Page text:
The Strategic Energy Institute and the Sam Nunn School of International Affairs at the Georgia Institute of Technology today jointly announced the appointment of Elizabeth Sherwood-Randall, former deputy secretary at the U.S. Department of Energy, as a distinguished professor of the practice in the Nunn School and as a senior energy-national security fellow at the Strategic Energy Institute.
“We are extremely pleased to welcome Dr. Sherwood-Randall to our Georgia Tech family and faculty,” said Rafael L. Bras, provost and executive vice president for academic affairs. “Few can claim the depth and breadth of knowledge and experience about national security matters and energy and climate policies that Dr. Sherwood-Randall brings to Georgia Tech. Her presence will add to the growing expertise and reputation in the realm of policy at the Sam Nunn School of International Affairs and other schools around the campus.”
Sherwood-Randall’s exemplary career has been dedicated to public service. As the U.S. Deputy Secretary of Energy from 2014 - 2017, she provided strategic direction for the agency’s broad missions in national security, science and energy, environmental management, and emergency preparedness. This included advancing the development of a network of regional energy innovation partnerships. The Georgia Tech Energy, Policy, and Innovation Center has played a leading role in implementing this network of partnerships and was founded to conduct energy research and to design policy specific to the Southeast. Under her leadership, the Department of Energy implemented a new approach to increasing the nation’s readiness to prevent and respond to natural, physical, and cyber threats to the power grid. In addition, she led bilateral energy, climate, and nuclear security cooperation with key international counterparts.
“Liz’s contribution to the energy community is invaluable,” said Tim Lieuwen, executive director of the Strategic Energy Institute. “In addition to being an expert on domestic energy whose thought leadership and policy acumen has contributed significantly to securing the national grid, she is also extremely well-versed in global energy issues, having led energy dialogues with numerous allies and partners. We are very honored to have her on board as a senior fellow.”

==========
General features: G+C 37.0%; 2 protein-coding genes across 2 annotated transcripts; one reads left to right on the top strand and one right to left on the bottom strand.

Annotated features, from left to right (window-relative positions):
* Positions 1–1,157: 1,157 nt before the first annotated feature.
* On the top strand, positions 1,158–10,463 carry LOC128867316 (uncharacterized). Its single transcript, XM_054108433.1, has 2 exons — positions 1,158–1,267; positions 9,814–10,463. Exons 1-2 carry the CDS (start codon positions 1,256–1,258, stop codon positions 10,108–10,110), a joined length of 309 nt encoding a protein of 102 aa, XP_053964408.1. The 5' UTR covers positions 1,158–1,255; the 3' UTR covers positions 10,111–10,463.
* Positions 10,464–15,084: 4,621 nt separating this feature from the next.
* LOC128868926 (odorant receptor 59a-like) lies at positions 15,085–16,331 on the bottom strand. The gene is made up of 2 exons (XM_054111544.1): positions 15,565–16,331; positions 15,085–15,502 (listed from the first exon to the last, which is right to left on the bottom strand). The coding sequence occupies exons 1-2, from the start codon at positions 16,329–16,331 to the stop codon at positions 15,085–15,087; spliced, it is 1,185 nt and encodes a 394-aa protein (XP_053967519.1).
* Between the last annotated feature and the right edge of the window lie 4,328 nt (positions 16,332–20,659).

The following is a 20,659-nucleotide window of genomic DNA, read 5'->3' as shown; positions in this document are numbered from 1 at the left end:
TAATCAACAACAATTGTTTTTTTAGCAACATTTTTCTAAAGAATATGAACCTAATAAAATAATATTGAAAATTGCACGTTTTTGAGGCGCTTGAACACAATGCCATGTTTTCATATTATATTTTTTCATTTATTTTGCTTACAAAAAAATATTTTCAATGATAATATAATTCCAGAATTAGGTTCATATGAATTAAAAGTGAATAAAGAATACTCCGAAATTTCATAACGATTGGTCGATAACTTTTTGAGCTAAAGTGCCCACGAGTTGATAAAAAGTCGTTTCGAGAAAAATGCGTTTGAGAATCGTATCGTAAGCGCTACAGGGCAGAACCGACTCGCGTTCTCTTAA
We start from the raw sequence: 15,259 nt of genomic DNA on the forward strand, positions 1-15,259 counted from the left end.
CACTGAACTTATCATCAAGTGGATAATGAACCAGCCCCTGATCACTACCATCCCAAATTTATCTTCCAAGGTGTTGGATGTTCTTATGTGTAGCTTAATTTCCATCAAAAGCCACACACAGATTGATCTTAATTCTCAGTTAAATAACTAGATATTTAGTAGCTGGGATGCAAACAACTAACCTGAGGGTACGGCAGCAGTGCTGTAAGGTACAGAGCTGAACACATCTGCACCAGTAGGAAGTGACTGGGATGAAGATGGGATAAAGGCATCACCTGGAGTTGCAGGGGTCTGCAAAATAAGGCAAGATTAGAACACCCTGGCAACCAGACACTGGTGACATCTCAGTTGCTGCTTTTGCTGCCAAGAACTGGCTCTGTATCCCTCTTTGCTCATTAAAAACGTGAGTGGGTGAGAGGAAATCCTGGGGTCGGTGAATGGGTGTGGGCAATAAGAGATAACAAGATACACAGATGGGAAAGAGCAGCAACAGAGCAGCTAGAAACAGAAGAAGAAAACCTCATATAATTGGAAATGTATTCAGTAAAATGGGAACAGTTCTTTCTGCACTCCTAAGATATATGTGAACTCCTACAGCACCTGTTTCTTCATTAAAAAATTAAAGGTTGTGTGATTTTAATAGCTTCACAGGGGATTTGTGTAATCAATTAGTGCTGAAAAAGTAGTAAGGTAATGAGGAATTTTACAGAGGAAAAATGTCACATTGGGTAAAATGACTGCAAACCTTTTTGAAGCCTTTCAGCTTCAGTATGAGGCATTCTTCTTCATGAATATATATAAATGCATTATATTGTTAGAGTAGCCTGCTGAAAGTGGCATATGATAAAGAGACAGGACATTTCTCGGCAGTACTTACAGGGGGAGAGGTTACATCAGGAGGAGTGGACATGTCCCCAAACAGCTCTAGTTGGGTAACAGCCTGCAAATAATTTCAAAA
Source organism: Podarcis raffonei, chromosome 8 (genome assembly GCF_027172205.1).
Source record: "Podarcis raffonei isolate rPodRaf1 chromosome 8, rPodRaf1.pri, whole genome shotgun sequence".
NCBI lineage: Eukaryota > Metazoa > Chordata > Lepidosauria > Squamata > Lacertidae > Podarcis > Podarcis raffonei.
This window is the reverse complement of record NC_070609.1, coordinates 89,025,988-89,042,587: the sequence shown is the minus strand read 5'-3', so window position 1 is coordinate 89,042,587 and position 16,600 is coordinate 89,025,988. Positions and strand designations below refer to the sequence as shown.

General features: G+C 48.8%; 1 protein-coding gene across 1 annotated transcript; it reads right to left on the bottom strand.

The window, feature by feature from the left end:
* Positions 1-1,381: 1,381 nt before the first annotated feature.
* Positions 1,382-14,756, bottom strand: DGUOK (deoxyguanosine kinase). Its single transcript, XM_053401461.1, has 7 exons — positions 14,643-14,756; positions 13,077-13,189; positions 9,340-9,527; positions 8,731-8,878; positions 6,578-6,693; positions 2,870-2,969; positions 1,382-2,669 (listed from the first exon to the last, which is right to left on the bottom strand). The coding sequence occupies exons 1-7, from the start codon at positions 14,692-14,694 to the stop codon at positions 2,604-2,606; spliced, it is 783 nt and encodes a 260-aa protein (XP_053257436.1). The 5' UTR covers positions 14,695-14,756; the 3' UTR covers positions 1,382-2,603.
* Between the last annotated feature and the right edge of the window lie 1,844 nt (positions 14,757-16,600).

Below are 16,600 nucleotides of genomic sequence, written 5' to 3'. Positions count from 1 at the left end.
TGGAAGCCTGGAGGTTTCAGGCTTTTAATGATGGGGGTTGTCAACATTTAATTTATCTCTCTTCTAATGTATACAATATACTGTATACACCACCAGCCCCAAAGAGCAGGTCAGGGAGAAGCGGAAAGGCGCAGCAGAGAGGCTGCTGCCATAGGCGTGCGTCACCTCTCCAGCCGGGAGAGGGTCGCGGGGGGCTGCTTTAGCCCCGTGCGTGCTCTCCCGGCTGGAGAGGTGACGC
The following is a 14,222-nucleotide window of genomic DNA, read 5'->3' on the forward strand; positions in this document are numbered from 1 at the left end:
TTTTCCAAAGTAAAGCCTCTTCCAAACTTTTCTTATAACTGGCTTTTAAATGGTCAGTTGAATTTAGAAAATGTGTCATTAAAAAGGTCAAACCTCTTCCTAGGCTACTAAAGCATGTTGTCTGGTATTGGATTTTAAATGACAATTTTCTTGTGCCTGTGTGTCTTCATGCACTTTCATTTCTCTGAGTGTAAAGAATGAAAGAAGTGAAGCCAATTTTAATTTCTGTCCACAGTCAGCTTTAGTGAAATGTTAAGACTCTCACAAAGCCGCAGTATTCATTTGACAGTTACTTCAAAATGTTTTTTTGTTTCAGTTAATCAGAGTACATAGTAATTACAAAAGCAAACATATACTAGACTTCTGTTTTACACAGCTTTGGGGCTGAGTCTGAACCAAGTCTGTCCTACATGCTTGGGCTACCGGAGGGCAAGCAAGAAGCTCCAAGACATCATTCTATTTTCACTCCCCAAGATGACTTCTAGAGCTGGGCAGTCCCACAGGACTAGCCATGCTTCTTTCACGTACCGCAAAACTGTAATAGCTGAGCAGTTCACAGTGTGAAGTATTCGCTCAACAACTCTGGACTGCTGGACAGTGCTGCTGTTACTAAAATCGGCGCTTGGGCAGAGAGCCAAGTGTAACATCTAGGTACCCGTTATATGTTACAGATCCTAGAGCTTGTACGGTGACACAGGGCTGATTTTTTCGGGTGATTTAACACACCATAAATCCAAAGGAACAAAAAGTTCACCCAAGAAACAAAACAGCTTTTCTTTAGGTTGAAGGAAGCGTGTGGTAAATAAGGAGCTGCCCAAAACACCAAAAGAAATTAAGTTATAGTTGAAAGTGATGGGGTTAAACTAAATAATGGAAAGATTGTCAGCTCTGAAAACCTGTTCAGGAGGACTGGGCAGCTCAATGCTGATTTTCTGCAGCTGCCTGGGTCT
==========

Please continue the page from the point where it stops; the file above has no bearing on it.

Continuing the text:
Sherwood-Randall has also served in senior national security roles at the White House and the Department of Defense, including as the White House Coordinator for Defense Policy, Countering Weapons of Mass Destruction, and Arms Control from 2013 to 2014 and, in the Clinton administration, as deputy assistant secretary of defense for Russia, Ukraine, and Eurasia from 1994 to 1996. At the Pentagon, she led the implementation of Senator Nunn’s landmark Nunn-Lugar Cooperative Threat Reduction program which denuclearized three former Soviet states and substantially reduced the U.S. and Russian Cold War arsenals while maintaining strategic stability.
Former Senator Nunn has worked closely with Sherwood-Randall. “We are delighted and honored to have Liz as part of the Nunn School team. Liz is an outstanding leader who has had an impactful and effective career in government ... Her national security expertise will be a terrific asset to the Nunn School and to Georgia Tech.”
In addition to her public leadership and management roles, Sherwood-Randall has taught, mentored students, and conducted research at Harvard University and Stanford University. She is currently a Senior Fellow at the Harvard Kennedy School Belfer Center for Science and International Affairs. Prior to joining the Obama administration, she was a founding principal of the Stanford-Harvard Preventive Defense Project and previously co-founded the Harvard Strengthening Democratic Institutions Project. She received her B.A. magna cum laude from Harvard University and her Ph.D. from Oxford University, where she was a Rhodes Scholar. Immediately following receipt of her doctoral degree, she served as chief foreign affairs and defense policy advisor to Senator Joseph R. Biden Jr.
Sherwood-Randall looks forward to her involvement across the Institute: “I have had several previous opportunities to interact with Georgia Tech leaders, faculty, and students, including during my tenure as Deputy Secretary of Energy and as a panelist at the SEI 2018 Intersect Conference. I have been consistently impressed by your boldly innovative spirit and determination to drive our competitive edge in science and technology, which is essential to our ability to tackle the toughest challenges we face, including climate change and nuclear proliferation. I am eager to work collaboratively with the dynamic Georgia Tech community at the nexus of energy, technology, and national security — and to inspire Georgia Tech’s graduate and undergraduate students to consider future opportunities in public service.”